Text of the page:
Meadowlark Gallery: The Artist Biographies

Vivian A. Paladin (1918-2002)

(We were sorry to learn of the passing of Vivian Paladin,
I had the distinct pleasure of visiting with this
fine lady and she will be missed. glt)

Vivian A. Paladin was born to Hans G. and Clara Marie Haugen Hilden in Glasgow, Mont., on Aug. 4, 1918, the second of six daughters, Vivian spent most of her childhood in Glasgow, graduating from Glasgow High School in 1935. While still in high school, Vivian took a work study job setting type for the "Glasgow Times." After attending the University of Montana School of Journalism in 1937, she became the first woman typesetter to work on the "Kaimin," the student newspaper.

Vivian left the university for a job at the "Cut Bank Pioneer Press," where she quickly moved into the editorial department, fulfilling her goal of becoming a working journalist. A tremendously talented woman and a self-described "workhorse," Vivian honed her editorial skills on several newspapers along the Hi-Line, including stints in Conrad, Shelby and Havre. It was in Shelby in 1941 that Vivian met Jack Paladin, then an immigration border patrol inspector. The two married in 1946 after Jack returned from the South Pacific, where he fought with the Marines during World War II.

After her marriage, Vivian continued to work on various newspapers as a typesetter and a reporter. She and Jack moved to Helena in 1956, where he continued to work for the Immigration Service, and in 1958, Vivian joined the staff of the Montana Historical Society as associate editor of the "Montana The Magazine of Western History." She became the magazine's editor in 1966 and served in that position until 1978, when she retired in order to spend more time with Jack, whose health had begun to fail. Vivian and Jack shared several good years before his death in 1987. Together they enjoyed boating and fishing at the Gates of the Mountains and spending time with their grandchildren.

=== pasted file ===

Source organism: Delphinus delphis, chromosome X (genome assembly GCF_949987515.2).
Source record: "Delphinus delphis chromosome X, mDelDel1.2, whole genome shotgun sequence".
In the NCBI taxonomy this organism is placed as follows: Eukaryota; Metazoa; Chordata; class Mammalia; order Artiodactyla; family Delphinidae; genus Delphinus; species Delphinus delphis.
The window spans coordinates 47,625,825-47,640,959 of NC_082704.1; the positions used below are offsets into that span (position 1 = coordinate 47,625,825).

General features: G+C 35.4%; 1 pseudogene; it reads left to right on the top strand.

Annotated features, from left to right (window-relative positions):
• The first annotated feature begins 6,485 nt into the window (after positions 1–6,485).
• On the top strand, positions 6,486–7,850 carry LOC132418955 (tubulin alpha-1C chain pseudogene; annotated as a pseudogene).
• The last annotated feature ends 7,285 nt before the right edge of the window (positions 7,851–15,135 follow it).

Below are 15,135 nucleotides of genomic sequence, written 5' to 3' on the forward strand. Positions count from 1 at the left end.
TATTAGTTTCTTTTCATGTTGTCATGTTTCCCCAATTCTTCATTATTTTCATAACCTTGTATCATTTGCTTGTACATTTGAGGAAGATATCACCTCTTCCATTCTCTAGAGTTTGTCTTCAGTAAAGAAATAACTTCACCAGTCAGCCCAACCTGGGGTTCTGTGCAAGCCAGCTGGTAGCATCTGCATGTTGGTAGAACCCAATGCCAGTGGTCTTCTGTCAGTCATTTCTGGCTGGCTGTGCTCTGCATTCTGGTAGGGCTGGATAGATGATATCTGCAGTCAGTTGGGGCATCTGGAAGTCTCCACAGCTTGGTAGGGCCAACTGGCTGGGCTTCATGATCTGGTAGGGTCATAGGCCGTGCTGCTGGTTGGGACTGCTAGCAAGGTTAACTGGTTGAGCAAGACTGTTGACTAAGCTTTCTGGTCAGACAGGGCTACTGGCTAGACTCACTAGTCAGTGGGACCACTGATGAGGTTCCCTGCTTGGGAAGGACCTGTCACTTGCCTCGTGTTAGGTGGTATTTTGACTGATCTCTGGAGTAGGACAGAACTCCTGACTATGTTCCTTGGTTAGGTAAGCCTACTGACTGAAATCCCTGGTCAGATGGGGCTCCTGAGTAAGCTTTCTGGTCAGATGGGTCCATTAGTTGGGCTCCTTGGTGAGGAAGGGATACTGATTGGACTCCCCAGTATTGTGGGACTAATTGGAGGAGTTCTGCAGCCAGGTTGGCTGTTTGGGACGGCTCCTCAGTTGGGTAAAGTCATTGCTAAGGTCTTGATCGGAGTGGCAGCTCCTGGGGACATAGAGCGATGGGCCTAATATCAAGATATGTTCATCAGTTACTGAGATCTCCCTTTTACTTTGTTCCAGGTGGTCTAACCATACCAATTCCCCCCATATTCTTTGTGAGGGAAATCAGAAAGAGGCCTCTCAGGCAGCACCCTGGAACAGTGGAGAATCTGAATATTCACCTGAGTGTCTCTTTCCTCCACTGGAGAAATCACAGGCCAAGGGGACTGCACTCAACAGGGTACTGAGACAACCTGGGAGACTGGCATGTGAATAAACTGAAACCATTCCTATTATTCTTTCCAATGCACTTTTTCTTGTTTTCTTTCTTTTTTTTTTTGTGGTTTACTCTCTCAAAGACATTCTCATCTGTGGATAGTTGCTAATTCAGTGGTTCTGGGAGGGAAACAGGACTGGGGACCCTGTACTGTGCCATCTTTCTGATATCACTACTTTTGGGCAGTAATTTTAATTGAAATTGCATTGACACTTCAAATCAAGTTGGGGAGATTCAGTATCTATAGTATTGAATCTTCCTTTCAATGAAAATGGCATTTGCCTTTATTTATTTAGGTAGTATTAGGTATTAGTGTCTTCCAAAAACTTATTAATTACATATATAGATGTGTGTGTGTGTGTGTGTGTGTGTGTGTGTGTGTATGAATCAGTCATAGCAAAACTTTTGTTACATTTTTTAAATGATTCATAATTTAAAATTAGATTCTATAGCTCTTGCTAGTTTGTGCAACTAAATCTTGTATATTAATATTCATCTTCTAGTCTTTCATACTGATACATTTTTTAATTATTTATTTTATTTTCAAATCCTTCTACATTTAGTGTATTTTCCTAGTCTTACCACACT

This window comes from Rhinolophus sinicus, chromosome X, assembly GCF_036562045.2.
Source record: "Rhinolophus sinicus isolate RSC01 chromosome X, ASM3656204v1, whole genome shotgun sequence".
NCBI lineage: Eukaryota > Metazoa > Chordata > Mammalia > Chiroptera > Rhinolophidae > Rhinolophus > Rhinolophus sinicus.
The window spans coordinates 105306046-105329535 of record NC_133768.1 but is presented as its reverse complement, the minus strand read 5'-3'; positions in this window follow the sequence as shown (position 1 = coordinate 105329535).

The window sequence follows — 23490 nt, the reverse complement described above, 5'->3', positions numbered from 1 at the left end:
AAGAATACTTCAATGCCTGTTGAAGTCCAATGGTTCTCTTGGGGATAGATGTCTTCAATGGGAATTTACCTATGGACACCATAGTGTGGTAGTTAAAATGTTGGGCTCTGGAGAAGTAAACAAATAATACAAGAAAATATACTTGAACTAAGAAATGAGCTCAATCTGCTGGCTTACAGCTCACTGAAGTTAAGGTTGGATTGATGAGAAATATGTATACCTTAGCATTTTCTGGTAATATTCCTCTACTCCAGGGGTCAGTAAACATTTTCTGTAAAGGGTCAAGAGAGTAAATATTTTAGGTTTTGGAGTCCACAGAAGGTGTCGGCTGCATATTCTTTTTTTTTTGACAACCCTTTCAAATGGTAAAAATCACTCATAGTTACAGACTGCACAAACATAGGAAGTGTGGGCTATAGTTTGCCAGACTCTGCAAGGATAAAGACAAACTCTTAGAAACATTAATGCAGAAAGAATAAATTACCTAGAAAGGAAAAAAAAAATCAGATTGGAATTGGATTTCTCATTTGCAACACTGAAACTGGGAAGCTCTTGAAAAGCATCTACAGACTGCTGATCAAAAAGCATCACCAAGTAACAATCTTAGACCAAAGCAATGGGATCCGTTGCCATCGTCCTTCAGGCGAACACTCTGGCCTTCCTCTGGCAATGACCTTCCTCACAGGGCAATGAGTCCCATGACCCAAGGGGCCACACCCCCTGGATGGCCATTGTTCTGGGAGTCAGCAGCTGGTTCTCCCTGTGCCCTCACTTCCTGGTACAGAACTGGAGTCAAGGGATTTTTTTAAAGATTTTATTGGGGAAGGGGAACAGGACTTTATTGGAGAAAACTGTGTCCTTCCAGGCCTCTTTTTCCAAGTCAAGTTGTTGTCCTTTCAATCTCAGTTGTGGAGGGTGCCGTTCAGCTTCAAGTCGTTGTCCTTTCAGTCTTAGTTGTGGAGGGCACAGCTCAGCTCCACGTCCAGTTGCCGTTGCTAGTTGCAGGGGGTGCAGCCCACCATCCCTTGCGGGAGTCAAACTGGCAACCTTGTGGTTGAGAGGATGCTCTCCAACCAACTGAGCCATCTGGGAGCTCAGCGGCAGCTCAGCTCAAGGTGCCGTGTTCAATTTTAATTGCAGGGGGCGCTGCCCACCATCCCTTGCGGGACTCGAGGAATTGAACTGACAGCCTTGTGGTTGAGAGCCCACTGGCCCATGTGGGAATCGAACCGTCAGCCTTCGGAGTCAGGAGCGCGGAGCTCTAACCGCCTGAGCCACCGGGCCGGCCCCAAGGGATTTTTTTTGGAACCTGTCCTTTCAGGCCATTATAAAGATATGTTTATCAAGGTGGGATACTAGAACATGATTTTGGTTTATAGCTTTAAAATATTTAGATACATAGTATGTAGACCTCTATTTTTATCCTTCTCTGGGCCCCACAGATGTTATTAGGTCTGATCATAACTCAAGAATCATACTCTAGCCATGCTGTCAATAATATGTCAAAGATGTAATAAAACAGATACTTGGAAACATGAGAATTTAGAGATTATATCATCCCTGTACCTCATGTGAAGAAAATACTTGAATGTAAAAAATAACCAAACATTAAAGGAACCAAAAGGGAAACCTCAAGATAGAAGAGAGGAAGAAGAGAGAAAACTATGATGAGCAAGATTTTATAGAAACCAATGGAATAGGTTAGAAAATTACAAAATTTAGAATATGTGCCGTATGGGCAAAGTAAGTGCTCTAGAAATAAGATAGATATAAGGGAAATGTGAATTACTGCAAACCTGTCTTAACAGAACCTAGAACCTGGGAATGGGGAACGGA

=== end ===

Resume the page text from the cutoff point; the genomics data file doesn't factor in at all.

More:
Vivian was largely responsible for the popularity of the Montana Historical Society's magazine, "Montana The Magazine of Western History." During her tenure as editor, the magazine's circulation grew from 6,000 to 12,000 subscribers and set the standard for other historical society journals across the country. Upon her retirement, Montana historian K. Ross Toole listed the ingredients of Vivian's success: a "critical editorial eye ... a distaste for pomposity; ... an enormous capacity for hard work; ... infinite patience."

The significance of her work was widely recognized, as numerous awards from the National Press Woman's Association, the National Cowboy Hall of Fame, the American Association for State and Local History, and other organizations attest. She was active in several professional organizations, including the Montana Press Woman's Association and the Western History Association. In 1969 she became the first woman and the first Montanan to be elected to the Western History Association's governing council.

Vivian A. Paladin died on May 21, 2002, in Fort Worth, Texas after a nine month struggle with cancer.

View high resolution images of works by Vivian A. Paladin when available.